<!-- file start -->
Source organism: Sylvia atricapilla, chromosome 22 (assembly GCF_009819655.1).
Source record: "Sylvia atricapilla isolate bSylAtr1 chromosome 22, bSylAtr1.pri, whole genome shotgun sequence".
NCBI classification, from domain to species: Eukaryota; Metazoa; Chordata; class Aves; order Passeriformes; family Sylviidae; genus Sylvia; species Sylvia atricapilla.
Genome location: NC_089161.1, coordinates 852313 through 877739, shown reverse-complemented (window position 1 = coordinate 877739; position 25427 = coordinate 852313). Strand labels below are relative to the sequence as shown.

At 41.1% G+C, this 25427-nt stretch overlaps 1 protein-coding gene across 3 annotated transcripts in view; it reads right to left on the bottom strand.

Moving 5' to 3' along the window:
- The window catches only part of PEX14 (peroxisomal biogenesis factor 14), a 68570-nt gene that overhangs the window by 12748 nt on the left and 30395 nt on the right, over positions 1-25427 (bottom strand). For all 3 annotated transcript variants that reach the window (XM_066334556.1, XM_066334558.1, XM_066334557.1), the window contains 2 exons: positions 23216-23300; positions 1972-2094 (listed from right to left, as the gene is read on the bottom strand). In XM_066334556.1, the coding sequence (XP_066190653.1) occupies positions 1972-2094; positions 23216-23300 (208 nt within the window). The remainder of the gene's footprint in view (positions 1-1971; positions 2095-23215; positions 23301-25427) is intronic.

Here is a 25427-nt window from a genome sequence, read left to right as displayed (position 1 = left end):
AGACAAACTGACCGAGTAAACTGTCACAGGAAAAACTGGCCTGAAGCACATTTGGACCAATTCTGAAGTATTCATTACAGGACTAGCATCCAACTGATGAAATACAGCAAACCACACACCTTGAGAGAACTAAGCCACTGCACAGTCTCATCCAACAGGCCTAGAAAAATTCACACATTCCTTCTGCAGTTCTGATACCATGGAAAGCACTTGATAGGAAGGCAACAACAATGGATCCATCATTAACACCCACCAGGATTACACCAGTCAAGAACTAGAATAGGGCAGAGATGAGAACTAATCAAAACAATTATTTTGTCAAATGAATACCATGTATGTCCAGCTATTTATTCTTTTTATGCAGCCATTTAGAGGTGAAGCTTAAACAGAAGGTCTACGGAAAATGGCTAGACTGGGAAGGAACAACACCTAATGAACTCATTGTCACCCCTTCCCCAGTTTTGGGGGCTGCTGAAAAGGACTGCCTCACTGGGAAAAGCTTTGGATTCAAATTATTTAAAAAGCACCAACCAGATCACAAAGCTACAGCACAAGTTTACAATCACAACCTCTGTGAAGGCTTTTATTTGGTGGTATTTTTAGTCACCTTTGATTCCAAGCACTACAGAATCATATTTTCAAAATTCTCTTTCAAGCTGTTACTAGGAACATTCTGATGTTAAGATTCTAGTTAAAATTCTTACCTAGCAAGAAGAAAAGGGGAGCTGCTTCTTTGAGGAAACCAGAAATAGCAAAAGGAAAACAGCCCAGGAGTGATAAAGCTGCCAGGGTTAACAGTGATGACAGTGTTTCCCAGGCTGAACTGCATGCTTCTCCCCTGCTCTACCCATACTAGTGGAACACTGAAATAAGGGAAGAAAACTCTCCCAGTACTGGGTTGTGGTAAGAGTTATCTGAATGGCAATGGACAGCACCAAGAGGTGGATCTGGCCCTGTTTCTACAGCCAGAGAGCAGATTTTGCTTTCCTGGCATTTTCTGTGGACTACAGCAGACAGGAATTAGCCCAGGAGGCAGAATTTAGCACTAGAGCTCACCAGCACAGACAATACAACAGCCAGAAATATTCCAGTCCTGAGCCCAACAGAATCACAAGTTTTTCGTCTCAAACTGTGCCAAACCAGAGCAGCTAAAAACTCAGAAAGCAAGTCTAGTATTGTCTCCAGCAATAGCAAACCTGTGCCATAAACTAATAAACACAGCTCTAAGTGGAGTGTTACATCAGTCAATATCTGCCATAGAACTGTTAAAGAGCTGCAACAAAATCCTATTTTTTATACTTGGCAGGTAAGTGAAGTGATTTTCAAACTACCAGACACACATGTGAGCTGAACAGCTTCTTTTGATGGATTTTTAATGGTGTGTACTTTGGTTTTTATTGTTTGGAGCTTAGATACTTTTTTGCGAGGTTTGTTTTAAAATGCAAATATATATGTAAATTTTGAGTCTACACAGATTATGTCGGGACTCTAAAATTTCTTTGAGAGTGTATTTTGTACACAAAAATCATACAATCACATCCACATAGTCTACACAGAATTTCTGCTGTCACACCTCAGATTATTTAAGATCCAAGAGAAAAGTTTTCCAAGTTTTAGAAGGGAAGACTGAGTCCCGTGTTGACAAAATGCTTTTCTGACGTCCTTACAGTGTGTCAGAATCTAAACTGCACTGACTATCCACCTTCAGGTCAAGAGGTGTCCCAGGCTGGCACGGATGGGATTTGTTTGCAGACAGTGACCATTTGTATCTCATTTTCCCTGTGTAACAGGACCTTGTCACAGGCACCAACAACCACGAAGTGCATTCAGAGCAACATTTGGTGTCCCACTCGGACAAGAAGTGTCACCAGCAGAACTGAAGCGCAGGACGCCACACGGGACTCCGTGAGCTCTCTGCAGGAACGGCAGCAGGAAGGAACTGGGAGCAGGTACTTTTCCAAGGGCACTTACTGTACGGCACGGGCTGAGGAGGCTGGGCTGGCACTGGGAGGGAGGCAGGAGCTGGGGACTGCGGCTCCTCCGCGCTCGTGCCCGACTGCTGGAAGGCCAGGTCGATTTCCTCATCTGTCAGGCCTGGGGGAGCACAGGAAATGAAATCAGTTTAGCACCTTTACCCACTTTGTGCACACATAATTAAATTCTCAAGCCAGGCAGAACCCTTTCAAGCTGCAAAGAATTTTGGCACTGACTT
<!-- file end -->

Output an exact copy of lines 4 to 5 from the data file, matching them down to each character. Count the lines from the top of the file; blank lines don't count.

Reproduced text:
Genome location: NC_089161.1, coordinates 852313 through 877739, shown reverse-complemented (window position 1 = coordinate 877739; position 25427 = coordinate 852313). Strand labels below are relative to the sequence as shown.

At 41.1% G+C, this 25427-nt stretch overlaps 1 protein-coding gene across 3 annotated transcripts in view; it reads right to left on the bottom strand.